Meet the artist queering AI technology

Artificial intelligence is known to replicate the gender and racial biases of its engineers. In Queering the Dataset, artist Jake Elwes hacks facial recognition technology to ask if AI can be used to explore and celebrate queer identities, instead of marginalising them. Eve Watling takes a closer look

<p>Jake Elwes, Zizi – Queering the Dataset (stills), 2019</p>

Jake Elwes, Zizi – Queering the Dataset (stills), 2019

On a screen a pair of big, dark-lashed eyes grow out from amorphous smudges of orange and blue. A nose follows, and then a heavily lipsticked mouth, with the recognisably exaggerated aesthetic of a drag queen. But before the face takes a complete form it has already begun to dissolve into something – or someone – else.

Drag performance playfully exaggerates the human form. But these faces take drag’s contortions one step further. The faces in the video, called Queering the Dataset, are all deepfakes generated by a hacked artificial intelligence (AI) system. They were made to challenge the biases that have been built into many of the most commonly used facial recognition technologies.

Jake Elwes, a London-based artist, studied at Slade School of Fine Art. He was introduced to the city’s drag scene by his boyfriend, who holds a PhD in Drag Performance. A long-time programmer, he began integrating both AI and drag performance into his art practice a few years ago. “There’s so much wrapped up in terms of philosophy and ethical considerations and power structures with AI,” he says. “As an artist, I can take a critical step back and create something that’s not functional – hacking the technology and finding poetry in what it wasn’t intended to do.”

Jake Elwes, Zizi – Queering the Dataset (stills), 2019

Jake Elwes, Zizi – Queering the Dataset (stills), 2019

Jake Elwes, Zizi – Queering the Dataset (stills), 2019

The Zizi project – the name references both the gender-neutral ze pronoun and the z vector – began in 2019 as a response to algorithmic bias. That’s the phenomenon in which AI technologies, including facial recognition, take on the unconscious biases of their programmers, who tend to be white men.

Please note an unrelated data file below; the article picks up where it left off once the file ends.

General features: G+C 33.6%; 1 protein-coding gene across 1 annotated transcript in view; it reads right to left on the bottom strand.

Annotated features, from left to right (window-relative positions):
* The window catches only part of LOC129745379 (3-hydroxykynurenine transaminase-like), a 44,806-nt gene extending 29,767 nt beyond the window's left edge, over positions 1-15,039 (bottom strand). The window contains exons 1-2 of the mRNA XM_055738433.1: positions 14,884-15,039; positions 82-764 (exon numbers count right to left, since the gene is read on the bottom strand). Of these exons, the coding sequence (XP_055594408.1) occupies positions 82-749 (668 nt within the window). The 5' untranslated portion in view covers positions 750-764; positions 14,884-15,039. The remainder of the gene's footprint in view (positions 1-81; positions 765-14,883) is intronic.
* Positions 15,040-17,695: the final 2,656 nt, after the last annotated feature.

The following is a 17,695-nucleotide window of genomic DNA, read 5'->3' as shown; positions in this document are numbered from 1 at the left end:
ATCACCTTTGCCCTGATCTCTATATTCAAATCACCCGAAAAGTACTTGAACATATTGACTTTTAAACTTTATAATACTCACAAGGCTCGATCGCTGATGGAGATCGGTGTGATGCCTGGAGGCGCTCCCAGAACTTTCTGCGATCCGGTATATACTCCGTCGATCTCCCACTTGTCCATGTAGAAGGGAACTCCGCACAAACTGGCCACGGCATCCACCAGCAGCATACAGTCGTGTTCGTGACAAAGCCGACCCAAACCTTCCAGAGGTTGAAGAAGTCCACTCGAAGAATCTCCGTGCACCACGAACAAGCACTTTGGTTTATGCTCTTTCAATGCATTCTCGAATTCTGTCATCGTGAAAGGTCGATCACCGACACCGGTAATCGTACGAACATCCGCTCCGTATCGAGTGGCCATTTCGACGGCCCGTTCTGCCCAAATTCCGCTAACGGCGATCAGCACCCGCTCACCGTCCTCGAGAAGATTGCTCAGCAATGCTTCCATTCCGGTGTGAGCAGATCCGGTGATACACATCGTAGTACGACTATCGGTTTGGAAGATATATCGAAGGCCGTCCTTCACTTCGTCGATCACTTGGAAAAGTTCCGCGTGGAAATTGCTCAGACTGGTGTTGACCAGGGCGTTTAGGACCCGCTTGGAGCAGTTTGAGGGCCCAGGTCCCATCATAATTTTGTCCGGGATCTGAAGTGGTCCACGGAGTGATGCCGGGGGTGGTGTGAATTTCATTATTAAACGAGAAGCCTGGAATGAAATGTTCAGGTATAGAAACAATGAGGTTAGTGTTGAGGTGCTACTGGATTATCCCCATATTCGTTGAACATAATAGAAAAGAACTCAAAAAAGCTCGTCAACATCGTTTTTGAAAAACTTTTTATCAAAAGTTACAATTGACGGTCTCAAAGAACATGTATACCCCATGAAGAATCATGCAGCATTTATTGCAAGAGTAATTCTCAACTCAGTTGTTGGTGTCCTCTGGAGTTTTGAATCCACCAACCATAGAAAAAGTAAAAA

Machine learning systems for facial recognition are trained on datasets of thousands of faces selected by these programmers. Studies have found that these datasets tend to include more white, male faces and so AI is trained to better recognise white, male features. As a result, facial recognition technology can struggle to recognise black women or transgender people. “There’s been research looking at how trans people are often misgendered by these systems and how that reinforces oppression against marginalised communities,” says Elwes.

For Queering the Dataset, the first part of the Zizi project, Elwes took an open-sourced generative adversarial network (GAN), a type of machine learning system. The GAN had originally been trained on 70,000 faces collected in a dataset called Flickr-Faces-HQ Dataset (FFHQ), which is commonly used in facial recognition. He then added in his own dataset of 1,000 photos of drag kings and queens, and asked it to create new simulacra faces, known as deepfakes.

Jake Elwes, Zizi – Queering the Dataset (stills), 2019

Jake Elwes, Zizi – Queering the Dataset (stills), 2019

Jake Elwes, Zizi – Queering the Dataset (stills), 2019

“Just that addition of 1,000 photos completely changed the whole network,” says Elwes. Instead of realistic, normative-looking human faces, the network began generating faces that were exaggerated and strange, full of glitches and quirks. It at once exposes the algorithm’s shortcomings in being able to see and make gender non-conforming faces, and creates a beautiful, eerie tribute to the drag aesthetic.

Deepfake technology aims to be as imperceptible as possible compared to drag performance, which seeks to exaggerate. Drag performance is deeply imaginative and expressive, while AI generation is automatic. Coding language is binary, while human gender expression is multifaceted. Queering the Dataset clashes these two opposing modes. “It really confuses the AI,” says Elwes. “That’s the idea of queering the dataset, moving it into a space of otherness away from normative identities.”